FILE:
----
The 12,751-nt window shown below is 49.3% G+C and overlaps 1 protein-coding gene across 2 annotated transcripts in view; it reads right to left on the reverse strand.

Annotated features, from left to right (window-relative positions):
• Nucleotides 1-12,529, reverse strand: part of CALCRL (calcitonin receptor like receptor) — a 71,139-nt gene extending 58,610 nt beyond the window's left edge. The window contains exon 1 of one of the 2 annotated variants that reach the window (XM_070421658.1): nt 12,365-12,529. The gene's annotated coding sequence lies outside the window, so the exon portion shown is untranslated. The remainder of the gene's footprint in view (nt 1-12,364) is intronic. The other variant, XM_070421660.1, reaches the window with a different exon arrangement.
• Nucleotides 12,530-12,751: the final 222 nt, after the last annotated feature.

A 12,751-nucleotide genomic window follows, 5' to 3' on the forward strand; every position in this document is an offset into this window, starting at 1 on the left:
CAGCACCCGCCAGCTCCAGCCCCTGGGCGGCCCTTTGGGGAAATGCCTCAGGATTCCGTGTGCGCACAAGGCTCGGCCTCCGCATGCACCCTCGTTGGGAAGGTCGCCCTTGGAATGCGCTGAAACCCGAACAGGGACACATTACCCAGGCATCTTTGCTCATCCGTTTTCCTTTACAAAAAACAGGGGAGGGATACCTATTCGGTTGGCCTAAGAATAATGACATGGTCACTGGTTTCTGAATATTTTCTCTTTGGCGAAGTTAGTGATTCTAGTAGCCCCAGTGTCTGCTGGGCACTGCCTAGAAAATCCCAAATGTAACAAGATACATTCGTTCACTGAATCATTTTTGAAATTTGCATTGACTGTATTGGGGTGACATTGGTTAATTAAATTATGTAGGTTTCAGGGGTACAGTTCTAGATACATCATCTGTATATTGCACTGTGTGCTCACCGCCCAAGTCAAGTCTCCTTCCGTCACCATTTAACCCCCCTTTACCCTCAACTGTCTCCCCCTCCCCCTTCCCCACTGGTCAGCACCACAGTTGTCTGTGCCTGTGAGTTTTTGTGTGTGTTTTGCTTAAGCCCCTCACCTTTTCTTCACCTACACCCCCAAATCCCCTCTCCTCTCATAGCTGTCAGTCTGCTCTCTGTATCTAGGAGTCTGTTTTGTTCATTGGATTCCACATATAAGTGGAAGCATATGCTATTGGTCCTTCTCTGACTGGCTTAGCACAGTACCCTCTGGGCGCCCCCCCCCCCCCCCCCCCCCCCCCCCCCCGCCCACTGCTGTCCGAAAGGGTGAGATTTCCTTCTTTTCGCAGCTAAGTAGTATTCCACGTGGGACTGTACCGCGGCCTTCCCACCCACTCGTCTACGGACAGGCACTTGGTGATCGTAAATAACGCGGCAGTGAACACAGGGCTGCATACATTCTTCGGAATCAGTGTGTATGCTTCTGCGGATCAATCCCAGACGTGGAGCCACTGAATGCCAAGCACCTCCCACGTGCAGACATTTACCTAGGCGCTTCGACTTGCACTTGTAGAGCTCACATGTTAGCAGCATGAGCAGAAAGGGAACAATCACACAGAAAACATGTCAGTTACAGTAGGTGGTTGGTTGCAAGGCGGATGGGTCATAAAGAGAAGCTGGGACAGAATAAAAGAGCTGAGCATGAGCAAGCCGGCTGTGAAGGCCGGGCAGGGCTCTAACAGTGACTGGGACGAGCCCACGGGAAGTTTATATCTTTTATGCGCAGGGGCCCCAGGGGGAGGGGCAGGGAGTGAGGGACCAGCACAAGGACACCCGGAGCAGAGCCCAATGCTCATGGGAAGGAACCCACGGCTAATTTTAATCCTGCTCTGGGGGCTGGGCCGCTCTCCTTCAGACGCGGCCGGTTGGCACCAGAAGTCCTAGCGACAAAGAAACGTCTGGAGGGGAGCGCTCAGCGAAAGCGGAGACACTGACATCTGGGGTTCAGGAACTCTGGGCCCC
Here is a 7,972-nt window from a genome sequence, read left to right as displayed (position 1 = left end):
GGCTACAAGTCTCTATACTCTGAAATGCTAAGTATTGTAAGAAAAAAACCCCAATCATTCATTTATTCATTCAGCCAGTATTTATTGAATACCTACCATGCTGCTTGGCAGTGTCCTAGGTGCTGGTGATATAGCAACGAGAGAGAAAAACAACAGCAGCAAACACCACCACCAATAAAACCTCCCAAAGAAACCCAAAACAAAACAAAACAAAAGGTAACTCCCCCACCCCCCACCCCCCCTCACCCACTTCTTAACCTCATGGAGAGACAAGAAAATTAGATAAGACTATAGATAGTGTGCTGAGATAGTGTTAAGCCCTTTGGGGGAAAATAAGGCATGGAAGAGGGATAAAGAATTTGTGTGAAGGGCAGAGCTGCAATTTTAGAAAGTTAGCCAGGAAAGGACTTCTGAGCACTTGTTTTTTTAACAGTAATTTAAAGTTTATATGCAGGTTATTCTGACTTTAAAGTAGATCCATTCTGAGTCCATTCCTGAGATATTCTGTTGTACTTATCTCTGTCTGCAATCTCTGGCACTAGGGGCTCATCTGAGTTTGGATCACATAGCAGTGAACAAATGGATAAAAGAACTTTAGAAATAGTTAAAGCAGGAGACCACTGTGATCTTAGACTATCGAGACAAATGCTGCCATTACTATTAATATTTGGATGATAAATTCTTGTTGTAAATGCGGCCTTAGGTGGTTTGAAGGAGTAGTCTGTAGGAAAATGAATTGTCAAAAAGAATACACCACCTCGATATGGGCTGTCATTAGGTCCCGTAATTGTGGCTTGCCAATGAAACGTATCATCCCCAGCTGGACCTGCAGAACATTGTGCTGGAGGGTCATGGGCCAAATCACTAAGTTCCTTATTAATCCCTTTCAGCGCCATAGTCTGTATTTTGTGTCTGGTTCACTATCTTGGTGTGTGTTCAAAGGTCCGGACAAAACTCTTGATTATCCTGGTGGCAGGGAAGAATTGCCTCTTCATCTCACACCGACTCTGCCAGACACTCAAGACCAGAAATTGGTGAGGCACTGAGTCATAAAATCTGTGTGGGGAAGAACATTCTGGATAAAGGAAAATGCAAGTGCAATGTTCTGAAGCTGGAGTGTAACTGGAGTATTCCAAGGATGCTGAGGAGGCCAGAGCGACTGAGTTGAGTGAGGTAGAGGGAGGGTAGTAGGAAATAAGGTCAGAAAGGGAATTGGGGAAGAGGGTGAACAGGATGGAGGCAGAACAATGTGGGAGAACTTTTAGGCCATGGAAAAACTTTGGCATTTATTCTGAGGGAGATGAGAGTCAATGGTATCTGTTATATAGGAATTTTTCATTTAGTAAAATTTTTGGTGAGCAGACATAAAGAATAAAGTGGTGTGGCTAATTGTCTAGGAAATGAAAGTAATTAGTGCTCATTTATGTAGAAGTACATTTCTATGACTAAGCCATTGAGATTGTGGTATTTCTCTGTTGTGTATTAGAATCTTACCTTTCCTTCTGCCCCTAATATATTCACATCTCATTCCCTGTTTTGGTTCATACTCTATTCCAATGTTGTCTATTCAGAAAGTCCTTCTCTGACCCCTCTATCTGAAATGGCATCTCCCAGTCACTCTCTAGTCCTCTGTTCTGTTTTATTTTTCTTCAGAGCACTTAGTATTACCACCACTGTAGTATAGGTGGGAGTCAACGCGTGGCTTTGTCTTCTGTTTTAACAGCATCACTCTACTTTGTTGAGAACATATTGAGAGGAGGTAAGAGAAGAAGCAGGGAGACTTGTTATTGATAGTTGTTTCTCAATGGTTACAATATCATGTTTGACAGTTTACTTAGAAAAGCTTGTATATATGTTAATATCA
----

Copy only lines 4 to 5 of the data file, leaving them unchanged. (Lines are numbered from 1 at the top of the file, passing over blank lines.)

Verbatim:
• Nucleotides 12,530-12,751: the final 222 nt, after the last annotated feature.

A 12,751-nucleotide genomic window follows, 5' to 3' on the forward strand; every position in this document is an offset into this window, starting at 1 on the left: